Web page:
Diabetes is a systemic disease which may affect many different parts of the body. The foot is well supplied by many small blood vessels. These may become blocked as a possible complication of diabetes. Poor blood supply results in providing less nutrients to the extremities which may result in poor or slower health causing infections. As a result, diabetes management requires a team approach.
A podiatrist is an integral part of the treatment team.
- 1 in 17 Australian adults (6%) approximately 1.2 million people in 2014–15—had diabetes.
- 28,800 people started using insulin in 2015 to treat their diabetes.
- 1 million hospitalisations were associated with diabetes (principal and/or additional diagnosis) in 2014–15, that is 10% of all hospitalisations in Australia.
It is important that all patients diagnosed with diabetes see a podiatrist. Diabetics are more at risk of foot problems, these conditions include diabetic neuropathy (loss of normal nerve function) and peripheral vascular disease (loss of normal circulation). These two conditions can lead to:
- Diabetic foot ulcers: wounds that do not heal or become infected
- Infections: skin infections (cellulitis), bone infections (osteomyelitis) and pus collections (abscesses)
- Gangrene: dead tissue resulting from complete loss of circulation
- Charcot arthropathy: fractures and dislocations that may result in severe deformities
- Amputation: partial foot, whole foot or below-knee amputation
Diabetic Foot Care
It involves a thorough assessment of your diabetic feet and formulation of a preventative treatment plan. The foot check involves testing your sensation and circulation status as well as looking for other potential risk factors. Many people with diabetes are entirely unaware that they need to take special care of their feet and visit a podiatrist at once if problems arise is essential. People with diabetes need to have their feet checked at least once a year.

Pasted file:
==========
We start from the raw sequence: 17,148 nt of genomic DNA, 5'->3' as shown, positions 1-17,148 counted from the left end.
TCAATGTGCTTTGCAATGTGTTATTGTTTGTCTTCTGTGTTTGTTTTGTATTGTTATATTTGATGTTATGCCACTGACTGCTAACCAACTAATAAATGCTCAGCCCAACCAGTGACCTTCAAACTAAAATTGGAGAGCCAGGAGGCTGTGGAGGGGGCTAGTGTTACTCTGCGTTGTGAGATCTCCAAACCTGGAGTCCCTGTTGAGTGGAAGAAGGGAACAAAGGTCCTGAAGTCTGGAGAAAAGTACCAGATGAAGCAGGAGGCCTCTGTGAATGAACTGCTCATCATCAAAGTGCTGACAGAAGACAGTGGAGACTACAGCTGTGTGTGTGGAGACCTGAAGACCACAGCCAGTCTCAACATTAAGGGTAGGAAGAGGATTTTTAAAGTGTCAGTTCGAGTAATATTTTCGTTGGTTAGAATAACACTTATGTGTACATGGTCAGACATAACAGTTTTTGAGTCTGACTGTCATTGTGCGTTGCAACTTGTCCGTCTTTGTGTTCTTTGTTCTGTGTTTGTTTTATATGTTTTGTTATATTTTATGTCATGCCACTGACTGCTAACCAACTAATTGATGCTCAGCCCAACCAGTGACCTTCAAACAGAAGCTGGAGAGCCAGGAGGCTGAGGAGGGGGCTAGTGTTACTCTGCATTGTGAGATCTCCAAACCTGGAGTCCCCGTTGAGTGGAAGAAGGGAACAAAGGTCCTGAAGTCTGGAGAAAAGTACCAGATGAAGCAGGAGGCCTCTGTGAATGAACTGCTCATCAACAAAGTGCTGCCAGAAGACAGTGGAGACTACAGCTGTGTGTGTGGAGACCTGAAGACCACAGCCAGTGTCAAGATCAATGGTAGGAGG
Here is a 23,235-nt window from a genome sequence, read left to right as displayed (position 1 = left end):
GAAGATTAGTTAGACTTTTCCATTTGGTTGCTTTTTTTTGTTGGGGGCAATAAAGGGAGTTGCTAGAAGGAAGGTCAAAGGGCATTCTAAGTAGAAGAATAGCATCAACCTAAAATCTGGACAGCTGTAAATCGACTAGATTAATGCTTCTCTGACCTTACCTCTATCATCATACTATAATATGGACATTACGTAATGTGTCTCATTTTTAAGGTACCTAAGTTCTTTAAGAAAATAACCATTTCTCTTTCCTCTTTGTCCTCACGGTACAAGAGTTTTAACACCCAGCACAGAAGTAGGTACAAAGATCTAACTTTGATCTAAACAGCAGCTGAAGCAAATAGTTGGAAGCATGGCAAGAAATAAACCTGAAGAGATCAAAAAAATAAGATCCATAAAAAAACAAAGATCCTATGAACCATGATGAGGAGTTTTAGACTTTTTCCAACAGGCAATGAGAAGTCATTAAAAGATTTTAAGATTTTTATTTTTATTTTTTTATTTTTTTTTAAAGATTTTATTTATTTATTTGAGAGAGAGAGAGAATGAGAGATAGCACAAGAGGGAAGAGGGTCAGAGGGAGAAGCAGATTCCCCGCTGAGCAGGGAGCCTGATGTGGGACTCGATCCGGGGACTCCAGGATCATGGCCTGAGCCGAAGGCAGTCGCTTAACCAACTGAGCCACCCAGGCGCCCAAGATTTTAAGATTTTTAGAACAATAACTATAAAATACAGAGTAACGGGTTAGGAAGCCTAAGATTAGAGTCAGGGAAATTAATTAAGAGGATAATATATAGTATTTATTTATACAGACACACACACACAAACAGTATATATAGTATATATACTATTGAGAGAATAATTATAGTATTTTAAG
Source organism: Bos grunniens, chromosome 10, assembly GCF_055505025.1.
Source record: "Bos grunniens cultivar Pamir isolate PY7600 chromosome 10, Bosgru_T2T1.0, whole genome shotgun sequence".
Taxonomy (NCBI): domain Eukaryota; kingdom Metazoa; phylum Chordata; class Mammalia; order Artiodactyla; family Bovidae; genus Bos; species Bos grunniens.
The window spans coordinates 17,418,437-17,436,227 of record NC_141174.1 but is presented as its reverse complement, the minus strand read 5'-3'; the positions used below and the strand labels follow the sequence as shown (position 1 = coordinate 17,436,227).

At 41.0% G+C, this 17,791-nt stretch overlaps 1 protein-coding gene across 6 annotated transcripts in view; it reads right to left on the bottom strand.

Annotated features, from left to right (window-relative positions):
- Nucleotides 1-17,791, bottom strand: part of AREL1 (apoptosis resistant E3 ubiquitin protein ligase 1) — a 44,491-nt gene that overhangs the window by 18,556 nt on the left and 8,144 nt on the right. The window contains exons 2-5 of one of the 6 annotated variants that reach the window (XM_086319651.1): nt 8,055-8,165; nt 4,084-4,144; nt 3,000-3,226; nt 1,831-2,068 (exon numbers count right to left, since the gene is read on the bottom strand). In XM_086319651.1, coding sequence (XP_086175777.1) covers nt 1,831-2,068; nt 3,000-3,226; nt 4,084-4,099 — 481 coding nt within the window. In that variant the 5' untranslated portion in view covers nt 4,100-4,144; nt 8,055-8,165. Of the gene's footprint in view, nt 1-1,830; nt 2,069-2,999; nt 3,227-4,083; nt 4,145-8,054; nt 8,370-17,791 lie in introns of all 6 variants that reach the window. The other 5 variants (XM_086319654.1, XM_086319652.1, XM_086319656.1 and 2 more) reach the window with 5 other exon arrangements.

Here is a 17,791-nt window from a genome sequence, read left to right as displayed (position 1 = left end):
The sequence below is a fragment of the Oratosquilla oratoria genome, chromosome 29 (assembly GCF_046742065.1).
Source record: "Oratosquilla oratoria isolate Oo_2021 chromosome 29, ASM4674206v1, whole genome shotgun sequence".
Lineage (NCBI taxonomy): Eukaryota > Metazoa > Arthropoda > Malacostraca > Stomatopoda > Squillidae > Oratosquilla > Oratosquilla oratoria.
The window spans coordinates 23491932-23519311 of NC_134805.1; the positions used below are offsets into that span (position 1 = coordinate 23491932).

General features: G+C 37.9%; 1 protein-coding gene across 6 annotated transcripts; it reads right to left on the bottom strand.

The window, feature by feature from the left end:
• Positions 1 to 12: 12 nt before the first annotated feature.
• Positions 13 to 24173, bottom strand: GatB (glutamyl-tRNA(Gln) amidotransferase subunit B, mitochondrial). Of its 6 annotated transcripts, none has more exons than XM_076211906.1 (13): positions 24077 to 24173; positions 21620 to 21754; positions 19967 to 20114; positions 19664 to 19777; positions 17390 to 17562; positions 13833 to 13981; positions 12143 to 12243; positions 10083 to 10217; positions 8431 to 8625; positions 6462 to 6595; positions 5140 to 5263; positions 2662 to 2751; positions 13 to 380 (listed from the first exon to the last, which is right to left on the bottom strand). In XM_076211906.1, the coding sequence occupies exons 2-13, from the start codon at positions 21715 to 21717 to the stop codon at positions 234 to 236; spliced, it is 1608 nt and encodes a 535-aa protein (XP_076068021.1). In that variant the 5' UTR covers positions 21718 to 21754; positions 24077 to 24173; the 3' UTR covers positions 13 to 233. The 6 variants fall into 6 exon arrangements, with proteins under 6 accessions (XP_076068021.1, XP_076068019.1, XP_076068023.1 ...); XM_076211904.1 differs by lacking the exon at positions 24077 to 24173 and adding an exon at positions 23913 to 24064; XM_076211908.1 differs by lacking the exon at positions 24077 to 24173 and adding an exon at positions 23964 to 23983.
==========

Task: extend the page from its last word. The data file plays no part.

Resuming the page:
Due to the seriousness of diabetes and the potential severity of its effects, we also educate diabetics on a regular basis about the manifestations of decreased circulation, decreased nerve sensation, weakened bones and collapsed joints. Education on foot care which aims to prevent the foot complications associated with diabetes has become widely recognised as an important aspect of diabetes education programs.
Of all of the foot problems our patients can present with, there is little that is more serious to life or limb than a foot complication due to diabetes. It is important to discuss your mobility and footcare problems with your Podiatrist. Your Podiatrist can advise which treatment or professional support is most appropriate to your needs.
Prevention is the best cure when it comes to caring for your feet with diabetes and regular podiatry visits are essential. Diabetes can be a serious disease, but with the right care the possibility of complications can be reduced. If you or someone you know has Diabetes insist that they have an assessment from a Podiatrist.